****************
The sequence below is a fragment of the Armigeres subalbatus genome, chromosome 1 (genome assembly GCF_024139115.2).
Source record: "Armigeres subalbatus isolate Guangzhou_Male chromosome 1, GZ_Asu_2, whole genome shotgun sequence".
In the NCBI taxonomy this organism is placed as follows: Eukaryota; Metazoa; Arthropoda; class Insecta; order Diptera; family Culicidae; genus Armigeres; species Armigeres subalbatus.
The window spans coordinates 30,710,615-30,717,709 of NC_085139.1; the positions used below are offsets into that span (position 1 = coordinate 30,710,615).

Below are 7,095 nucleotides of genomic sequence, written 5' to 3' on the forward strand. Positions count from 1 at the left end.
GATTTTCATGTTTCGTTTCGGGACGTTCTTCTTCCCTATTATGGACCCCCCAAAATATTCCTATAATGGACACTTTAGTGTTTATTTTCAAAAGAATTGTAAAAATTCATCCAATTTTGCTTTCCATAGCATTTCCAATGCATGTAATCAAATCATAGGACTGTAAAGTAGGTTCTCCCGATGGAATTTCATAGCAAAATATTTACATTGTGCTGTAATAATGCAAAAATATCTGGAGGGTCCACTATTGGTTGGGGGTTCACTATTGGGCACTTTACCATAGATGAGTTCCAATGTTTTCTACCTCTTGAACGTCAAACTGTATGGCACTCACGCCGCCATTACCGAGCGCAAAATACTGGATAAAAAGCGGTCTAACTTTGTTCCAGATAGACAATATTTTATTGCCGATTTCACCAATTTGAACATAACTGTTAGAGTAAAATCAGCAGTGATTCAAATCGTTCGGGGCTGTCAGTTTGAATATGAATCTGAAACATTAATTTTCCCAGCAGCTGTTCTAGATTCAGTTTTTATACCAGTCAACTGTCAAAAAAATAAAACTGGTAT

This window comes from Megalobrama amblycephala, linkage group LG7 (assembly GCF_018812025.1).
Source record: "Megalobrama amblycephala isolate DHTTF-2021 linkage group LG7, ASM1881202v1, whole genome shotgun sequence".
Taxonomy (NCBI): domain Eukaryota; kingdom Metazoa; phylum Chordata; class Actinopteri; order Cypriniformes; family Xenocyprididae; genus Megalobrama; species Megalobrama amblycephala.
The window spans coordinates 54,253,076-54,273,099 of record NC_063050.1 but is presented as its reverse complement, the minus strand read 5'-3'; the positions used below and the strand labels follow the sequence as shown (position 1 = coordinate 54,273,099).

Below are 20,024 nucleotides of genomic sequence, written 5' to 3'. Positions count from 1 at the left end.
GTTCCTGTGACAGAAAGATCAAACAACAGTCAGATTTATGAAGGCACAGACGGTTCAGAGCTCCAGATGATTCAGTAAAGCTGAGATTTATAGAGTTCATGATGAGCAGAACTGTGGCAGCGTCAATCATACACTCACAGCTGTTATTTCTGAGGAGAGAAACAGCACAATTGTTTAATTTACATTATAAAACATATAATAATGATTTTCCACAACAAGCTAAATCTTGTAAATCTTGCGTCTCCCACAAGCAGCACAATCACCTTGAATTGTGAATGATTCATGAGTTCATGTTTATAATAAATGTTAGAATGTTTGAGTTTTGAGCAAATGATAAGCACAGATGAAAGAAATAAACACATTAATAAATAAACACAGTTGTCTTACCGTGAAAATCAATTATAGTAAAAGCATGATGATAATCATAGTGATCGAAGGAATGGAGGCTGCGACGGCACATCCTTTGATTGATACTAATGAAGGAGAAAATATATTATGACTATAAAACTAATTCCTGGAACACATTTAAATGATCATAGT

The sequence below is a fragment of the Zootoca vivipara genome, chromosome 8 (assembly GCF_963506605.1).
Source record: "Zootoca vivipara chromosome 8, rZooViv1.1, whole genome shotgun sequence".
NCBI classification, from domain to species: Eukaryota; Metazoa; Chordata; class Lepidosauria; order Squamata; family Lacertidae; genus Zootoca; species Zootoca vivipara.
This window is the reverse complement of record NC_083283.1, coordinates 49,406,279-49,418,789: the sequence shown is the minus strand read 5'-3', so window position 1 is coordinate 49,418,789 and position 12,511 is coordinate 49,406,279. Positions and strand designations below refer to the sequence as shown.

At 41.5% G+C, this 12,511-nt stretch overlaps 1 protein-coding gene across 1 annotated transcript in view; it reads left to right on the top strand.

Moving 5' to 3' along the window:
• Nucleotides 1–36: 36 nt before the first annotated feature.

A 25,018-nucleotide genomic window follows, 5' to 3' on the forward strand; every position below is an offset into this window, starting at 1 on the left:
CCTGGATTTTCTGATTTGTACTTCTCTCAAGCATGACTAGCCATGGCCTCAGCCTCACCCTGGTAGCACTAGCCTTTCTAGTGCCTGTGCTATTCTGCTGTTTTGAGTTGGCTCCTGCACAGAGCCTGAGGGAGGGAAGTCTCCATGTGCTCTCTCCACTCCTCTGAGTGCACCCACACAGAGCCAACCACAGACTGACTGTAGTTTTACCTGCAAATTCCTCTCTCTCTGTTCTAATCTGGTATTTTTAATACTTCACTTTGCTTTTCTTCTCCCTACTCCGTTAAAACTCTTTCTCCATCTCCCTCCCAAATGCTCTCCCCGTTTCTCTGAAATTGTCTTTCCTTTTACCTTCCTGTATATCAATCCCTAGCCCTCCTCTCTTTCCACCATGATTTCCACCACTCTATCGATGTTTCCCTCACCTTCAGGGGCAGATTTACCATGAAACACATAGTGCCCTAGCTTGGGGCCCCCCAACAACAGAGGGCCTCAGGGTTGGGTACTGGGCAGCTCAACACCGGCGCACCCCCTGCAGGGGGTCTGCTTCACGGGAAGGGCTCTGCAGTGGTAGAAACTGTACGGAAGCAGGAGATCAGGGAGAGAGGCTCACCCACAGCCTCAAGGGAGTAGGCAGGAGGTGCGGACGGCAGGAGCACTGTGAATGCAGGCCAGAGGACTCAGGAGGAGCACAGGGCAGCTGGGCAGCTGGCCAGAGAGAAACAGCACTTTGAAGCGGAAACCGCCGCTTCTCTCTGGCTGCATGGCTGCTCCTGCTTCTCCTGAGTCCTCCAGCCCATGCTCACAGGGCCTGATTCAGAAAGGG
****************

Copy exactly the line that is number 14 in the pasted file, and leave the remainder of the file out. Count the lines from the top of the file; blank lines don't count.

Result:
Source record: "Zootoca vivipara chromosome 8, rZooViv1.1, whole genome shotgun sequence".